• 23 October 2023

Chapter 5 – The Crook in the Lot

‘Consider what God has done: who can straighten what he has made crooked?’ (Ecc. 7:13). The Scottish church leader Thomas Boston wrote a wonderful book on suffering, or, as he called it ‘the crook in the lot’, which I have found amazingly helpful. Boston was a pastor and lived a very obscure life in the tiny Scottish border town of Ettrick. He was well acquainted with suffering and the book is permeated with deep wisdom from the many sufferings that came into his ‘lot’.

His church was hostile towards his ministry and deeply divided. His wife, Catherine, was a chronic depressive. Of their ten children, six died in infancy. They had already buried one child called Ebenezer (which means, ‘Up to now God has helped us’) when they had another son. Should they risk calling him Ebenezer also, given the tragically ironic nature of the name if he also died? They did name him Ebenezer and he also died.

What does Boston have to say? Boston argues that God deliberately allows each of us to have a ‘crook’, that is, something that pains us or causes us problems in our ‘lot’, that is, our life. God often causes this special trial to be the very thing that most rivals Him in our life. So, for example, if we are proud and self-sufficient then it might be a dangerous illness that makes us trust in Him and realise our own helplessness.

Think of the rich young ruler whom Jesus commanded to sell all he had. Jesus knew that money was the thing keeping him from faith.

God, the loving Father, trains us as a father trains his children to be more like Himself. He causes us to be aware of sin that is in us and needs removing. None of this means that we suffer because we have been particularly sinful. That may be so, but Boston argues the exact opposite: that all Christians will find a ‘crook in their lot’.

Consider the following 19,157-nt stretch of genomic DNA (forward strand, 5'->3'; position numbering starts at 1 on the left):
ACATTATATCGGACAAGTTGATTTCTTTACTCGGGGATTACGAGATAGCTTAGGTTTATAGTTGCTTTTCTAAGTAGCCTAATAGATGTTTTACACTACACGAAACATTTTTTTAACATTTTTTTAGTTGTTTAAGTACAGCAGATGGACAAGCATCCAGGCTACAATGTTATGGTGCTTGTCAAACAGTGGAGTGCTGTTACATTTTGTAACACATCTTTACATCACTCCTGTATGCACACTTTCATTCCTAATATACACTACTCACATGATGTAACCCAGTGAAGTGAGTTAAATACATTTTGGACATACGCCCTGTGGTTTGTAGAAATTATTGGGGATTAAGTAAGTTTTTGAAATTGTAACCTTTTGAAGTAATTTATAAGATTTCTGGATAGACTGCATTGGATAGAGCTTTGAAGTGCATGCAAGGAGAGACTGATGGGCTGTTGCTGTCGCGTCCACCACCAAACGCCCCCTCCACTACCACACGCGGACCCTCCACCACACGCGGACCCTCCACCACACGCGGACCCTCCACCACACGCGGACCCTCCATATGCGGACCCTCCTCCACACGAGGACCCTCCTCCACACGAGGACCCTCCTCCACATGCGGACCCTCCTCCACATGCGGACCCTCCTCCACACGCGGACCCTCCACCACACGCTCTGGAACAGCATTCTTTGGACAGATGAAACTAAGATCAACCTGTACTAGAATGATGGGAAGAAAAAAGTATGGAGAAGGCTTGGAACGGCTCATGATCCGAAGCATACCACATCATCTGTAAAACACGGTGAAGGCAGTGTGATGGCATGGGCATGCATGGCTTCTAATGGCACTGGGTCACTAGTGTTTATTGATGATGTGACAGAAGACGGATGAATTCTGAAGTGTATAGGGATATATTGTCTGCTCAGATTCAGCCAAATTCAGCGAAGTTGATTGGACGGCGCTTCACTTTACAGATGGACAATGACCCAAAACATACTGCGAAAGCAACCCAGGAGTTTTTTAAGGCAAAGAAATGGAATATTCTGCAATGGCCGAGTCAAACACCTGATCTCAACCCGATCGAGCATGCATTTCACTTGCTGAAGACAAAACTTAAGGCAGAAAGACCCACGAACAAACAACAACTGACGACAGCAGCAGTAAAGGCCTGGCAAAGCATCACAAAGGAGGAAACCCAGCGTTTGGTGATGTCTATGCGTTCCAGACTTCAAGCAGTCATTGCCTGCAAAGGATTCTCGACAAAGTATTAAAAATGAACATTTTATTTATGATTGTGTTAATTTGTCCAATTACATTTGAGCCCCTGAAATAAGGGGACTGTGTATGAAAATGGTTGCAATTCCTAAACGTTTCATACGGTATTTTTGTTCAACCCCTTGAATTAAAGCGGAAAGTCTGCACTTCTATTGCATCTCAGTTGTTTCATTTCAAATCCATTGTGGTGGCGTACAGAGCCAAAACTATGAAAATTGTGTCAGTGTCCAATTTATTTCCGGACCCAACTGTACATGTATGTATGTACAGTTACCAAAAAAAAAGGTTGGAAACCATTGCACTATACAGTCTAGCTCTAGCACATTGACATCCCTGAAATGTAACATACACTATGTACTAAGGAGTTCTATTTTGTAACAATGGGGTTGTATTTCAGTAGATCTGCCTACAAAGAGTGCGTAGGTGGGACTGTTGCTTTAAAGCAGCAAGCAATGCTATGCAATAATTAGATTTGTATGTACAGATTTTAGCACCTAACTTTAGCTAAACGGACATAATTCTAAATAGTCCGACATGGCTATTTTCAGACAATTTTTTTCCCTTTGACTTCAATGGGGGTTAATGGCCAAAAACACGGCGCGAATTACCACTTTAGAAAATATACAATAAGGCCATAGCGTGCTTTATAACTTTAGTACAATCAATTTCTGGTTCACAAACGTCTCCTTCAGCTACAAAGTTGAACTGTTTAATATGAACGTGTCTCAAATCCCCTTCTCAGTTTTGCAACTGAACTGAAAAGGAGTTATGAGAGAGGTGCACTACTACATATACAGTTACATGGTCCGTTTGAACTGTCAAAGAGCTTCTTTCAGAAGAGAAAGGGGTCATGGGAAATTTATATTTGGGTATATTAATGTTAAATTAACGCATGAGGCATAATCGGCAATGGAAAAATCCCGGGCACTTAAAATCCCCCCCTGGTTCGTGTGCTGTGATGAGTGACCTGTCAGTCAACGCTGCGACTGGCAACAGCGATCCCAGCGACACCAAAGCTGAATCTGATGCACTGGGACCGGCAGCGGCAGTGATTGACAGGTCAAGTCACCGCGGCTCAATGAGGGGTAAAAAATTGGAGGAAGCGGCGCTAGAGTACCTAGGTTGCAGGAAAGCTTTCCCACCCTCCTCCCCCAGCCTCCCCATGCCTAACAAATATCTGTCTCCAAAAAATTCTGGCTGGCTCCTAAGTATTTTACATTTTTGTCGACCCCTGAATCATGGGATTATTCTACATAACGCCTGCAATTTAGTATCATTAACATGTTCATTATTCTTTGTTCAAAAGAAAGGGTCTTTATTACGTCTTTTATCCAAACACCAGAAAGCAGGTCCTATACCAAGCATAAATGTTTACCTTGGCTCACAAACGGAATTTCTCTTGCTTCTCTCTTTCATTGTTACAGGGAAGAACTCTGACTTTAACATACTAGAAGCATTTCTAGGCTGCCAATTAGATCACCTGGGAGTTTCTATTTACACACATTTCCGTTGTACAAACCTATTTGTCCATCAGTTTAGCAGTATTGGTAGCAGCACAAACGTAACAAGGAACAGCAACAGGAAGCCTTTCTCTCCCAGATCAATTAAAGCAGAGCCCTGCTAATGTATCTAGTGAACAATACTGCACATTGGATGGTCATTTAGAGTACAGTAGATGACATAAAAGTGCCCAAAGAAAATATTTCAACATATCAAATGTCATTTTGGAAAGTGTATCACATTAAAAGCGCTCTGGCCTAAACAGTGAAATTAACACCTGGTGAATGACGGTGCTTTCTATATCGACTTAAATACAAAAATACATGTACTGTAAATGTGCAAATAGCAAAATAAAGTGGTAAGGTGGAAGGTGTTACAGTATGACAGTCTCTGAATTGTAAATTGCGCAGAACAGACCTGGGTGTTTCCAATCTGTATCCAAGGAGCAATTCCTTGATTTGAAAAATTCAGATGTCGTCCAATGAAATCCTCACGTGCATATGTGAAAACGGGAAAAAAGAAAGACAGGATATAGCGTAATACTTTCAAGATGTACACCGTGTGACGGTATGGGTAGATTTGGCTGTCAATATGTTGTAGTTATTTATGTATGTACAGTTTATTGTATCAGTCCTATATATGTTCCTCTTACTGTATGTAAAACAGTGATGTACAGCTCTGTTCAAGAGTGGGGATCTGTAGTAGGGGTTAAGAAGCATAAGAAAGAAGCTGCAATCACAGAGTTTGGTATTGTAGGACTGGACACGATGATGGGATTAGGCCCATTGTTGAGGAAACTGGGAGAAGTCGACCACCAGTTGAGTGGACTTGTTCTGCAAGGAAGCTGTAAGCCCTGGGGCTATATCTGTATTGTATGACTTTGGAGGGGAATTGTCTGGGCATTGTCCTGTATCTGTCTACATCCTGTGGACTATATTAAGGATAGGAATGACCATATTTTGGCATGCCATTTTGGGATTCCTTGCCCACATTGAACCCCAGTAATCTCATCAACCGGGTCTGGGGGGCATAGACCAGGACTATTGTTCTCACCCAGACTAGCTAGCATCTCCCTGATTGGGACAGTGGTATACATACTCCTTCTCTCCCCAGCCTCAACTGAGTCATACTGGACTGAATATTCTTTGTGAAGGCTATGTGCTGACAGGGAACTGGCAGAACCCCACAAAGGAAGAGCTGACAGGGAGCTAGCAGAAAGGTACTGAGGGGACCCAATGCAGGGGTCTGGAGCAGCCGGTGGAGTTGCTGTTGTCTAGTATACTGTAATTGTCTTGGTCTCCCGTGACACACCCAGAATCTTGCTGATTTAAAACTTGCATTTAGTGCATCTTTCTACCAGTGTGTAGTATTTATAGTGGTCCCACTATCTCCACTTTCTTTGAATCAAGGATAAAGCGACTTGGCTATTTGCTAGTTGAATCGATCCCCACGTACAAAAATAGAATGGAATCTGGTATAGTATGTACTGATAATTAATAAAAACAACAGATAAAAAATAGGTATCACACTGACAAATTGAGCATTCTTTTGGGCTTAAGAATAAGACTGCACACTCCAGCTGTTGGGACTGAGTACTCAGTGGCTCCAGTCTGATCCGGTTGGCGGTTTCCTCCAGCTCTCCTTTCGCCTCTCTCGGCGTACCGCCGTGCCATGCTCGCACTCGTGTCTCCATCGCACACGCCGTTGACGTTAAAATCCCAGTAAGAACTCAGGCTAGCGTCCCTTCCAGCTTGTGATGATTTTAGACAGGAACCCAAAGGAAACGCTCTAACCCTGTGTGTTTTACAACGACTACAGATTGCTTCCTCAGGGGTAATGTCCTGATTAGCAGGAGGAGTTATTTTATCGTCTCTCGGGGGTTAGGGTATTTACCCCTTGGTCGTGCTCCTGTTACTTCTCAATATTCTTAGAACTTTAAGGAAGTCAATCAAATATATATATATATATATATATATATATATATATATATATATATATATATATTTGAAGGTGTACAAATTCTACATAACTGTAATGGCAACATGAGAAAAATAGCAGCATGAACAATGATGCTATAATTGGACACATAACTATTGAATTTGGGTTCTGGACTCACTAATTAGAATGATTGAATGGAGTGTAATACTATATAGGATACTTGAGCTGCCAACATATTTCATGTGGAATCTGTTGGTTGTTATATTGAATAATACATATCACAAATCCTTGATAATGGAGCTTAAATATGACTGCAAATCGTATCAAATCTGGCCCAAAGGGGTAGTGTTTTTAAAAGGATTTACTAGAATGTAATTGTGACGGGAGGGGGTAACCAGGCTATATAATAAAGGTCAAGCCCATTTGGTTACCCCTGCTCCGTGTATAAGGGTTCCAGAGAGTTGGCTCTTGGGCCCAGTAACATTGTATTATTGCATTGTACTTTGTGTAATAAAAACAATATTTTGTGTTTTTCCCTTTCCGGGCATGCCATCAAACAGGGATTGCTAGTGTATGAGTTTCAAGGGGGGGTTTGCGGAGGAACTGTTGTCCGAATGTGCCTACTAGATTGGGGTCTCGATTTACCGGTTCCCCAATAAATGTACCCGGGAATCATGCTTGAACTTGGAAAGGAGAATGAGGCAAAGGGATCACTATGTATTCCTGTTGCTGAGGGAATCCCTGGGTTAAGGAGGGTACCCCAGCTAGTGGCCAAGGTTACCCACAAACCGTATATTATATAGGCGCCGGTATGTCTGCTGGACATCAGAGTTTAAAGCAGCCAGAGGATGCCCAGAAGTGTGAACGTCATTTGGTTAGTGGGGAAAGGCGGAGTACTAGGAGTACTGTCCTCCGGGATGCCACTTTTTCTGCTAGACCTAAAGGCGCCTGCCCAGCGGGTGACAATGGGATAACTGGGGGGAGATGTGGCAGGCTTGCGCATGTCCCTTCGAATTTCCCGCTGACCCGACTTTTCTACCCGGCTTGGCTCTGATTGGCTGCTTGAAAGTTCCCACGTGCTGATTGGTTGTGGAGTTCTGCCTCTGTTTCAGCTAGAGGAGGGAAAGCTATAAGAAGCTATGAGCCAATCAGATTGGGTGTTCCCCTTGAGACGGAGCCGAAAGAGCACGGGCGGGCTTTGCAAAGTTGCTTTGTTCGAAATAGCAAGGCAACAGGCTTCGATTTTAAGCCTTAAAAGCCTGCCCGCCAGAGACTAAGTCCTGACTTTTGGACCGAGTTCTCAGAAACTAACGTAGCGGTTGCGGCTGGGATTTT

What’s the remedy? Firstly, praying for God to help. If God put the crook in then he can it out. He is intensely loving and sympathetic to us in our sufferings. ‘As a father has compassion on his children, so the LORD has compassion on those who fear him; for he knows how we are formed, he remembers that we are dust’ (Ps. 103:13–14).

God uses our crooks to draw us to Himself, to make us pray. I find that true in my own life. God may want to straighten us rather than straighten the crook. If God is speaking to us through out suffering, we need to first listen to what He says, while praying that He will remove it. We must not confuse this with fatalism. We are not helplessly swept around by the currents of life, like a leaf on a river, but are being expertly steered by a helmsman who loves us and died for us.

We need faith and humility. Faith, in that we believe that suffering is not random, but that God has a purpose in all that happens to us. ‘A wise eyeing of the hand of God in all that we find hard to bear,’ as Thomas Boston describes it.4 For some of us, that truth is very hard to understand. For some of us it may only be when we meet the Lord face to face that we finally understand it.

And above all we need humility. Perhaps the most used verse by Boston is, ‘Humble yourselves, therefore, under God’s mighty hand, that he may lift you up in due time. Cast all your anxiety on him because he cares for you’ (1 Pet. 5:6–7). Both verses are linked. If we realise that God is the God of the whole universe, that we, in the cosmic scheme of things, are utterly nothing but weak and sinful creatures, then we will see God as he is and ourselves as we are, and, as a result, we will come to God in our time of need for help and will find Him full of mercy.

God, most of all, wants to make us like Jesus. He went through the most terrible crook of all. He, despite being sinless, suffered on the cross for our sins.

* Thomas Boston, The Crook in the Lot (Banner of Truth, 2017), p. 2.

Excerpt from Hope in the face of suffering – 20 devotions for tough times by Jeremy Marshall

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